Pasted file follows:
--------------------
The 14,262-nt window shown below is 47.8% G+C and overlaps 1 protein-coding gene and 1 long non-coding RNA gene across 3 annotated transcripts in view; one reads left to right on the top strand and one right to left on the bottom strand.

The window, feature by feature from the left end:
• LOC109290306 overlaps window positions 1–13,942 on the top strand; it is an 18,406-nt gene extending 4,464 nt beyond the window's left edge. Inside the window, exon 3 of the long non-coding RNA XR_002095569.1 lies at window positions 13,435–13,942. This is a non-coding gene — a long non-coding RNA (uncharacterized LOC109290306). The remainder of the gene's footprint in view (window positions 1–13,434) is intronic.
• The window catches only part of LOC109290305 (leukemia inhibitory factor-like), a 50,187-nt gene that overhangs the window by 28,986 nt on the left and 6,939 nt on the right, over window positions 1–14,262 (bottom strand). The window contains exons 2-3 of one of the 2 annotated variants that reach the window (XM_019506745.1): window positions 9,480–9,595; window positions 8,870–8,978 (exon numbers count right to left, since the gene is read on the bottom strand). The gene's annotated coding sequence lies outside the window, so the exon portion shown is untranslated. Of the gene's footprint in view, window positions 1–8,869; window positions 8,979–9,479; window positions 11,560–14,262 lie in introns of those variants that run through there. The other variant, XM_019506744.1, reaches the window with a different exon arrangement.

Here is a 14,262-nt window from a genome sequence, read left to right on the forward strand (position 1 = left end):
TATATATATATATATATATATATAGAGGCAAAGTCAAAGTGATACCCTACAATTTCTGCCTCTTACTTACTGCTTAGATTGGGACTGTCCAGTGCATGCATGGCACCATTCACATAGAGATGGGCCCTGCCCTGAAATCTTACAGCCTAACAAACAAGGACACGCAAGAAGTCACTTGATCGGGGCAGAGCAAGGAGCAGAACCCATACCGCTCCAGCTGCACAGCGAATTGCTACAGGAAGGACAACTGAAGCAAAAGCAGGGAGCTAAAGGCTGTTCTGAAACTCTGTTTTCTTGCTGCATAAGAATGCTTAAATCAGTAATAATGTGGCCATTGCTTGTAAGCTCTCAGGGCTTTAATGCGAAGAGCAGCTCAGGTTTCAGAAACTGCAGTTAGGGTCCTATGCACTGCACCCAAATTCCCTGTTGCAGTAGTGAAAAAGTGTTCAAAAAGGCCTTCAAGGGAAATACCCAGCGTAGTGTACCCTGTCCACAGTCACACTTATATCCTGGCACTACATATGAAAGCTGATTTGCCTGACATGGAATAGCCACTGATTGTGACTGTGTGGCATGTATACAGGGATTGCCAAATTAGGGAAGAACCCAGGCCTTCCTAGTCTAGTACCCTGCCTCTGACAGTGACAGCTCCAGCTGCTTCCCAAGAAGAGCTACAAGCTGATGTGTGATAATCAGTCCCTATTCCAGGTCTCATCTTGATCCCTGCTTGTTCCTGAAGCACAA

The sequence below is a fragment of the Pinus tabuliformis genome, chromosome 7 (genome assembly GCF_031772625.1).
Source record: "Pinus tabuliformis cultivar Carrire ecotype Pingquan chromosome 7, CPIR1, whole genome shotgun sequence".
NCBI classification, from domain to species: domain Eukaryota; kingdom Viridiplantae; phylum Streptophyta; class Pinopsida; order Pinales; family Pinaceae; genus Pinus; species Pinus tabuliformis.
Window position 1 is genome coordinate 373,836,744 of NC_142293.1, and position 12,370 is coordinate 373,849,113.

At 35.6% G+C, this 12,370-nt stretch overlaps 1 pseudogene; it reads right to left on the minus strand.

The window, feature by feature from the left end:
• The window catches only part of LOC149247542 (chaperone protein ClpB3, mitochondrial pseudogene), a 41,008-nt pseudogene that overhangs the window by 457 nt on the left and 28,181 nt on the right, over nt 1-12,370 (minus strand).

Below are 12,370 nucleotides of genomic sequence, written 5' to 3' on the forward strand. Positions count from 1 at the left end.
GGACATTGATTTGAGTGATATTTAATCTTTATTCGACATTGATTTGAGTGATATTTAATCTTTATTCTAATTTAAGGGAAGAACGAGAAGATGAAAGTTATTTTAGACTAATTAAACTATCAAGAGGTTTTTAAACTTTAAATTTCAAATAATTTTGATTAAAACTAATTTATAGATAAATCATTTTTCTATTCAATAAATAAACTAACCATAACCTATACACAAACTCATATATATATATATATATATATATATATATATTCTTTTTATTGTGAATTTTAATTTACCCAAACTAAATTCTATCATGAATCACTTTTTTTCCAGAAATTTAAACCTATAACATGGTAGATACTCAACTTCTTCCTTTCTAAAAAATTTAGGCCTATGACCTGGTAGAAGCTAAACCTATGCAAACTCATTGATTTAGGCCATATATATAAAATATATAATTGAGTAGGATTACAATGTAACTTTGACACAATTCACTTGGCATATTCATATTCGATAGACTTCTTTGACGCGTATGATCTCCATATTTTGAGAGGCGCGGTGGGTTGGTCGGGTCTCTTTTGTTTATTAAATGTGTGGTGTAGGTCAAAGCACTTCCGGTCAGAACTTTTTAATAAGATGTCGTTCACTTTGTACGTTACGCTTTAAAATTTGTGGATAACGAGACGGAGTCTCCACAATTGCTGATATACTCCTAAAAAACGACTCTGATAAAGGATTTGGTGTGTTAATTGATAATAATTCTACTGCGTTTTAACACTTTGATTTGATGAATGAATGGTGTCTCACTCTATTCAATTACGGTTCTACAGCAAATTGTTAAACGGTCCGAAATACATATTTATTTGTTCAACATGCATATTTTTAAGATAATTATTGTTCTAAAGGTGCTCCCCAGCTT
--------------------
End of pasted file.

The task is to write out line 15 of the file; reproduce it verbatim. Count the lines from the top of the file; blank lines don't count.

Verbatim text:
GGACATTGATTTGAGTGATATTTAATCTTTATTCGACATTGATTTGAGTGATATTTAATCTTTATTCTAATTTAAGGGAAGAACGAGAAGATGAAAGTTATTTTAGACTAATTAAACTATCAAGAGGTTTTTAAACTTTAAATTTCAAATAATTTTGATTAAAACTAATTTATAGATAAATCATTTTTCTATTCAATAAATAAACTAACCATAACCTATACACAAACTCATATATATATATATATATATATATATATATATTCTTTTTATTGTGAATTTTAATTTACCCAAACTAAATTCTATCATGAATCACTTTTTTTCCAGAAATTTAAACCTATAACATGGTAGATACTCAACTTCTTCCTTTCTAAAAAATTTAGGCCTATGACCTGGTAGAAGCTAAACCTATGCAAACTCATTGATTTAGGCCATATATATAAAATATATAATTGAGTAGGATTACAATGTAACTTTGACACAATTCACTTGGCATATTCATATTCGATAGACTTCTTTGACGCGTATGATCTCCATATTTTGAGAGGCGCGGTGGGTTGGTCGGGTCTCTTTTGTTTATTAAATGTGTGGTGTAGGTCAAAGCACTTCCGGTCAGAACTTTTTAATAAGATGTCGTTCACTTTGTACGTTACGCTTTAAAATTTGTGGATAACGAGACGGAGTCTCCACAATTGCTGATATACTCCTAAAAAACGACTCTGATAAAGGATTTGGTGTGTTAATTGATAATAATTCTACTGCGTTTTAACACTTTGATTTGATGAATGAATGGTGTCTCACTCTATTCAATTACGGTTCTACAGCAAATTGTTAAACGGTCCGAAATACATATTTATTTGTTCAACATGCATATTTTTAAGATAATTATTGTTCTAAAGGTGCTCCCCAGCTT